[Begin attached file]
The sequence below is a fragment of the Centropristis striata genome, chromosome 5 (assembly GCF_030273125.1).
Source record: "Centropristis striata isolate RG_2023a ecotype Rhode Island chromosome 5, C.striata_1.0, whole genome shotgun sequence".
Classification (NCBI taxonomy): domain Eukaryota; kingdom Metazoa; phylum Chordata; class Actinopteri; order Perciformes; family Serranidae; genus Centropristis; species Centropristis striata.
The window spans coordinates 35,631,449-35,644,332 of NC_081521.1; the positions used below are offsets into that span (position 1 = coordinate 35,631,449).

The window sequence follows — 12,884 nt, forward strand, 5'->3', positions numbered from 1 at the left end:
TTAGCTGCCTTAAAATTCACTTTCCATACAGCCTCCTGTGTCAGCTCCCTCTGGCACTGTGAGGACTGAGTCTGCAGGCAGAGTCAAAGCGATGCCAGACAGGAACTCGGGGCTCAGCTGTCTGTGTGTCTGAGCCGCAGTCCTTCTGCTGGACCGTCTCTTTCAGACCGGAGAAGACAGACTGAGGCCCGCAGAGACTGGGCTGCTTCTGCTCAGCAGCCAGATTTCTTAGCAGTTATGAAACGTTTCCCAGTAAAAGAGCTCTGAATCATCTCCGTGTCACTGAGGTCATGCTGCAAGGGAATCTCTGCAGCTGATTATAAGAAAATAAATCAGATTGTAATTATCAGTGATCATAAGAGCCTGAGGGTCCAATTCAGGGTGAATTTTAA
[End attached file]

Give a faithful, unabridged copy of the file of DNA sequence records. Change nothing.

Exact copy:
The sequence below is a fragment of the Centropristis striata genome, chromosome 5 (assembly GCF_030273125.1).
Source record: "Centropristis striata isolate RG_2023a ecotype Rhode Island chromosome 5, C.striata_1.0, whole genome shotgun sequence".
Classification (NCBI taxonomy): domain Eukaryota; kingdom Metazoa; phylum Chordata; class Actinopteri; order Perciformes; family Serranidae; genus Centropristis; species Centropristis striata.
The window spans coordinates 35,631,449-35,644,332 of NC_081521.1; the positions used below are offsets into that span (position 1 = coordinate 35,631,449).

The window sequence follows — 12,884 nt, forward strand, 5'->3', positions numbered from 1 at the left end:
TTAGCTGCCTTAAAATTCACTTTCCATACAGCCTCCTGTGTCAGCTCCCTCTGGCACTGTGAGGACTGAGTCTGCAGGCAGAGTCAAAGCGATGCCAGACAGGAACTCGGGGCTCAGCTGTCTGTGTGTCTGAGCCGCAGTCCTTCTGCTGGACCGTCTCTTTCAGACCGGAGAAGACAGACTGAGGCCCGCAGAGACTGGGCTGCTTCTGCTCAGCAGCCAGATTTCTTAGCAGTTATGAAACGTTTCCCAGTAAAAGAGCTCTGAATCATCTCCGTGTCACTGAGGTCATGCTGCAAGGGAATCTCTGCAGCTGATTATAAGAAAATAAATCAGATTGTAATTATCAGTGATCATAAGAGCCTGAGGGTCCAATTCAGGGTGAATTTTAA